"You're being obstreperous," said Miss Flava to Playfair as they walked past the front desk. Manning the front desk was a young woman in a very smart uniform, standing rigidly upright and organising files while she waited to be of assistance.
"Henry?" said Playfair, stopping in mid-stride and causing Miss Flava to stumble as she tried not to collide with him.
"And who might you be, Sir?" asked the woman behind the counter.
"DI Playfair," said Playfair. "You're Henry?"
"Short for Henrietta, Sir, it was my Aunt's name."
"You should be careful she doesn't decide to take it back then," said Playfair. "Come along, Miss Flava, we have a house to look at, possibly before it burns down!"
"You stopped!" Miss Flava stared after him as he walked out of the station and turned towards the car-park round the back. "That man...." she said, partly to herself, but partly also to Henry, who didn't even crack a smile.
By the time she reached the car Playfair was stood expectantly by the driver's door, and so she raised an eyebrow and sighed loudly.
"Oh come on," he said, holding his hand out. "It can't be far, and there's no traffic on the roads, and no-one will ever know."
"Yes they will, because you'll find a way of stripping all the teeth off the gearbox," said Miss Flava. "Or you'll drive into something, probably livestock, or someone will drive into you. These accidents are why you're not allowed to drive the car any more, boss."
"I am your boss, aren't I?" Playfair still had his hand out.
"Which you won't be if anyone finds out I let you drive."
They stared at each other, eyes locked and a silent battle of the wills playing out. Miss Flava blinked first, but Playfair let his hand drop fractionally later, and walked round to the passenger side of the car.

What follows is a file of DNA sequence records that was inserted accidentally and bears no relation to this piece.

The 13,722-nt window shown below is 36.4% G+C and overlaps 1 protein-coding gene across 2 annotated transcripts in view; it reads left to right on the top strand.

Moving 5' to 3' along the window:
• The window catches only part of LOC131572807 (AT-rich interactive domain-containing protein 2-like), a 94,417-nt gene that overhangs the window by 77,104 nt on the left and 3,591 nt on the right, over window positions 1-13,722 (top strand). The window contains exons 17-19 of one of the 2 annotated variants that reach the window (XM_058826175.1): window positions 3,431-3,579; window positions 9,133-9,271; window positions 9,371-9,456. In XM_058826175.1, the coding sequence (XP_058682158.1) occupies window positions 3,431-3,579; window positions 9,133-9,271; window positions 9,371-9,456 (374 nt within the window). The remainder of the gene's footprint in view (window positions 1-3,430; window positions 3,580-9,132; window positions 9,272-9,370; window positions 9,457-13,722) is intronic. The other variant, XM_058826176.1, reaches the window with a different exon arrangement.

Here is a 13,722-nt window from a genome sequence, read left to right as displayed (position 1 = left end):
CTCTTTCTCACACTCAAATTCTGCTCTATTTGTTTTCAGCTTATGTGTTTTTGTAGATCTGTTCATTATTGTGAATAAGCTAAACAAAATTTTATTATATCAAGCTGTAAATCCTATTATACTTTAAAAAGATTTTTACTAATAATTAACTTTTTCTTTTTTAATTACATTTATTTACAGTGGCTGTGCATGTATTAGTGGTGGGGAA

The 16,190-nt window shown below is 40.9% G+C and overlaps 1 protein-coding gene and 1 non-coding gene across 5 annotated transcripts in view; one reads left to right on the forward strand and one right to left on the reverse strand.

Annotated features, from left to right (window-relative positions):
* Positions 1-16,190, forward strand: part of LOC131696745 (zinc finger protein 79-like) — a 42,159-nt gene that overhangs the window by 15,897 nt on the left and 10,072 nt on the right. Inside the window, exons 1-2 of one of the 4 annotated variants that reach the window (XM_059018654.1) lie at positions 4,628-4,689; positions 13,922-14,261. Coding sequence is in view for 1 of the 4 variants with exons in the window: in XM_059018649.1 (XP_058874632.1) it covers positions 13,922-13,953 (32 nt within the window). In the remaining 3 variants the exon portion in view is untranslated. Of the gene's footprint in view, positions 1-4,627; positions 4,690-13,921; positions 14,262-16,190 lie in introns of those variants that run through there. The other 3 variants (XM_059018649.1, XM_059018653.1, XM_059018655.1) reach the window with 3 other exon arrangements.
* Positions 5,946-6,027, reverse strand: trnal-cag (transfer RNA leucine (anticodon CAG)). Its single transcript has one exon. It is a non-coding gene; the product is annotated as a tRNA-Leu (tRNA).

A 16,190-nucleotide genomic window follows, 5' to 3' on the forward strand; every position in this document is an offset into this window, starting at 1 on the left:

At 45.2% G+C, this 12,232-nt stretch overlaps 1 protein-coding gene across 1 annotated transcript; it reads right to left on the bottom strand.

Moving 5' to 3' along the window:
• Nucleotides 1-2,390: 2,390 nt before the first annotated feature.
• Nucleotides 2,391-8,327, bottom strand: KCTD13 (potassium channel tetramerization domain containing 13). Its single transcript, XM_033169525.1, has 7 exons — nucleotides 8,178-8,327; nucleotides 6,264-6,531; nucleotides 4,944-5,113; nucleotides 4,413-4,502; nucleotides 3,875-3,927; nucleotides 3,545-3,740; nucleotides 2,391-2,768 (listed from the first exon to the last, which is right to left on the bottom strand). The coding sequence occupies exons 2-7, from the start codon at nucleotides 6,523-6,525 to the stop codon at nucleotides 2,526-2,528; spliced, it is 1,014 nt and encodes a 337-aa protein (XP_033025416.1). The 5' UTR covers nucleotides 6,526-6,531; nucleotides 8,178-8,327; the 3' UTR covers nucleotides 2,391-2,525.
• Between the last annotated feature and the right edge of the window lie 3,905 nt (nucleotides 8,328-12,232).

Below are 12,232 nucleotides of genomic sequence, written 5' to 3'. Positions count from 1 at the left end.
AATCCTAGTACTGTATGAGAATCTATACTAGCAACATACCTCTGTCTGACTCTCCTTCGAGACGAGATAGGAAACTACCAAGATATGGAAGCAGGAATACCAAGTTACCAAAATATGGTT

"I can think better when you're driving," he said, as though nothing had happened. "Fewer people seem to do stupid things in front of you."
Calamity barked her enthusiasm at seeing them again as Miss Flava unlocked the doors, and she attempted to bound over into the front seats and get out of the car. Playfair pushed her back, and Miss Flava had to wait till he'd finished wrestling her on to the back seat before she could get in.
"Should we take her for a walk first?"
"No," said Playfair. "I'll need her up at this house to sniff around. She'll get her exercise then."
"Don't let her widdle on things," said Miss Flava, starting the engine. "Forensics didn't stop complaining about you for weeks last time."
"You gave Calamity one of the bones from the scene of the crime to play with. It took three of them half-an-hour to get it back off her!"
"Yes, but it wasn't one of the human bones, it was just some old bone that had gotten mixed in with the rest. It didn't matter."
"Maybe, but no-one else knew that, Playfair. And since you won't explain how you knew, there's still no-one else who knows how you knew."
"It's obvious, really, you know. If any of you would just sit down and think about it properly for half-an-hour you'd know too. Really."
Miss Flava pulled out of the car-park and turned left. "Which way is this house then?"
"I don't know," said Playfair. "I didn't ask. Beechwood Drive, I think."
"Yes, I remember that, but where is Beechwood Drive? I can't go there if I don't know where it is!"
"Oh," said Playfair. "It looks like you're lost then!"